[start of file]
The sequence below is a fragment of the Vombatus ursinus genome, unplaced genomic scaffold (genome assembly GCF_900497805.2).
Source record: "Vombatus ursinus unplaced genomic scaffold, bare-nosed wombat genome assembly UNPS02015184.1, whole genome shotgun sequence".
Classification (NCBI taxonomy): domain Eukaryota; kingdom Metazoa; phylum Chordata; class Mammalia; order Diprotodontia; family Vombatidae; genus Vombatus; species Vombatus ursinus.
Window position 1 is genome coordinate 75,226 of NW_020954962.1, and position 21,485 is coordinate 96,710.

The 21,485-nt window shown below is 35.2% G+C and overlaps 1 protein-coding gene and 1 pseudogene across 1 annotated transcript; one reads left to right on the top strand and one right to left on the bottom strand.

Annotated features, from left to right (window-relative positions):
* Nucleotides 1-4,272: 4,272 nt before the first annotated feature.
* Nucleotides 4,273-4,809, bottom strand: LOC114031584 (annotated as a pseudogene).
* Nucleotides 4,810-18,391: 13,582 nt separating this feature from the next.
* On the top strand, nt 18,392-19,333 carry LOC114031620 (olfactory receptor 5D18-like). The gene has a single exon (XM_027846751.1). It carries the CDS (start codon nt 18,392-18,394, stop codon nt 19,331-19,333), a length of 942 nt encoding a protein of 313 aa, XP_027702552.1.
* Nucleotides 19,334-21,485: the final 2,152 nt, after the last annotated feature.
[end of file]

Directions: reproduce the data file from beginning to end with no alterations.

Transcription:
The sequence below is a fragment of the Vombatus ursinus genome, unplaced genomic scaffold (genome assembly GCF_900497805.2).
Source record: "Vombatus ursinus unplaced genomic scaffold, bare-nosed wombat genome assembly UNPS02015184.1, whole genome shotgun sequence".
Classification (NCBI taxonomy): domain Eukaryota; kingdom Metazoa; phylum Chordata; class Mammalia; order Diprotodontia; family Vombatidae; genus Vombatus; species Vombatus ursinus.
Window position 1 is genome coordinate 75,226 of NW_020954962.1, and position 21,485 is coordinate 96,710.

The 21,485-nt window shown below is 35.2% G+C and overlaps 1 protein-coding gene and 1 pseudogene across 1 annotated transcript; one reads left to right on the top strand and one right to left on the bottom strand.

Annotated features, from left to right (window-relative positions):
* Nucleotides 1-4,272: 4,272 nt before the first annotated feature.
* Nucleotides 4,273-4,809, bottom strand: LOC114031584 (annotated as a pseudogene).
* Nucleotides 4,810-18,391: 13,582 nt separating this feature from the next.
* On the top strand, nt 18,392-19,333 carry LOC114031620 (olfactory receptor 5D18-like). The gene has a single exon (XM_027846751.1). It carries the CDS (start codon nt 18,392-18,394, stop codon nt 19,331-19,333), a length of 942 nt encoding a protein of 313 aa, XP_027702552.1.
* Nucleotides 19,334-21,485: the final 2,152 nt, after the last annotated feature.